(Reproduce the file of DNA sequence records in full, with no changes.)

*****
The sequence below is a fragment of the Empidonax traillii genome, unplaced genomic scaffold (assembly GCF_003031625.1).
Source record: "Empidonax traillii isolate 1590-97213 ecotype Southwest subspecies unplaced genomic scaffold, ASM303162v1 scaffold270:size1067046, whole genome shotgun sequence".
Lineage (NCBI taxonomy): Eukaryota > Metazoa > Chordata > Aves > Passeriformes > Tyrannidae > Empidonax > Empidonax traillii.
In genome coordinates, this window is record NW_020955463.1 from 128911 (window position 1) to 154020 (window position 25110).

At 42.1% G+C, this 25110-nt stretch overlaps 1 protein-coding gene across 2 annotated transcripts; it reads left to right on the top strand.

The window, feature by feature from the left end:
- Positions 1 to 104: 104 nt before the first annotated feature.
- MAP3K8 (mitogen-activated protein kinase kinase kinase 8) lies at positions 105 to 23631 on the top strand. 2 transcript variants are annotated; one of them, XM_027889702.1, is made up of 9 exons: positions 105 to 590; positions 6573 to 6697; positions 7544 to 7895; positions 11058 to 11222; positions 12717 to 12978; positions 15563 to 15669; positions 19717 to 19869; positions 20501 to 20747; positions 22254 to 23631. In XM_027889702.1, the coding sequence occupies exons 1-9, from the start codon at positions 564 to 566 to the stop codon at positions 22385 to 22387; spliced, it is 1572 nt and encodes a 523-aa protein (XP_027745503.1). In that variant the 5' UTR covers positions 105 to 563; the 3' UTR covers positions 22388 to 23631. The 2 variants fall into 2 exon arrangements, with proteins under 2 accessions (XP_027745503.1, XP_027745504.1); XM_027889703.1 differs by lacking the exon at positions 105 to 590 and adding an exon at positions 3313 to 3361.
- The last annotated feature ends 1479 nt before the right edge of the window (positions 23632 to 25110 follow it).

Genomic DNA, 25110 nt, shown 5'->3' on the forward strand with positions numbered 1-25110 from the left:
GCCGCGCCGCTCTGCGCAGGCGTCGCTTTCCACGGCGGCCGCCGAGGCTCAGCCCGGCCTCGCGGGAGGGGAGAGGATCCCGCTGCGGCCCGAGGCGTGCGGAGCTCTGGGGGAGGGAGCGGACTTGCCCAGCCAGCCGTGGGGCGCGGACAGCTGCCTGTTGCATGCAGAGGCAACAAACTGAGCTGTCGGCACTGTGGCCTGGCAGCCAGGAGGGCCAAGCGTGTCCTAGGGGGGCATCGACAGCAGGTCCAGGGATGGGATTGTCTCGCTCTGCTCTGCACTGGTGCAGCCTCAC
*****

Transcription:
The sequence below is a fragment of the Empidonax traillii genome, unplaced genomic scaffold (assembly GCF_003031625.1).
Source record: "Empidonax traillii isolate 1590-97213 ecotype Southwest subspecies unplaced genomic scaffold, ASM303162v1 scaffold270:size1067046, whole genome shotgun sequence".
Lineage (NCBI taxonomy): Eukaryota > Metazoa > Chordata > Aves > Passeriformes > Tyrannidae > Empidonax > Empidonax traillii.
In genome coordinates, this window is record NW_020955463.1 from 128911 (window position 1) to 154020 (window position 25110).

At 42.1% G+C, this 25110-nt stretch overlaps 1 protein-coding gene across 2 annotated transcripts; it reads left to right on the top strand.

The window, feature by feature from the left end:
- Positions 1 to 104: 104 nt before the first annotated feature.
- MAP3K8 (mitogen-activated protein kinase kinase kinase 8) lies at positions 105 to 23631 on the top strand. 2 transcript variants are annotated; one of them, XM_027889702.1, is made up of 9 exons: positions 105 to 590; positions 6573 to 6697; positions 7544 to 7895; positions 11058 to 11222; positions 12717 to 12978; positions 15563 to 15669; positions 19717 to 19869; positions 20501 to 20747; positions 22254 to 23631. In XM_027889702.1, the coding sequence occupies exons 1-9, from the start codon at positions 564 to 566 to the stop codon at positions 22385 to 22387; spliced, it is 1572 nt and encodes a 523-aa protein (XP_027745503.1). In that variant the 5' UTR covers positions 105 to 563; the 3' UTR covers positions 22388 to 23631. The 2 variants fall into 2 exon arrangements, with proteins under 2 accessions (XP_027745503.1, XP_027745504.1); XM_027889703.1 differs by lacking the exon at positions 105 to 590 and adding an exon at positions 3313 to 3361.
- The last annotated feature ends 1479 nt before the right edge of the window (positions 23632 to 25110 follow it).

Genomic DNA, 25110 nt, shown 5'->3' on the forward strand with positions numbered 1-25110 from the left:
GCCGCGCCGCTCTGCGCAGGCGTCGCTTTCCACGGCGGCCGCCGAGGCTCAGCCCGGCCTCGCGGGAGGGGAGAGGATCCCGCTGCGGCCCGAGGCGTGCGGAGCTCTGGGGGAGGGAGCGGACTTGCCCAGCCAGCCGTGGGGCGCGGACAGCTGCCTGTTGCATGCAGAGGCAACAAACTGAGCTGTCGGCACTGTGGCCTGGCAGCCAGGAGGGCCAAGCGTGTCCTAGGGGGGCATCGACAGCAGGTCCAGGGATGGGATTGTCTCGCTCTGCTCTGCACTGGTGCAGCCTCAC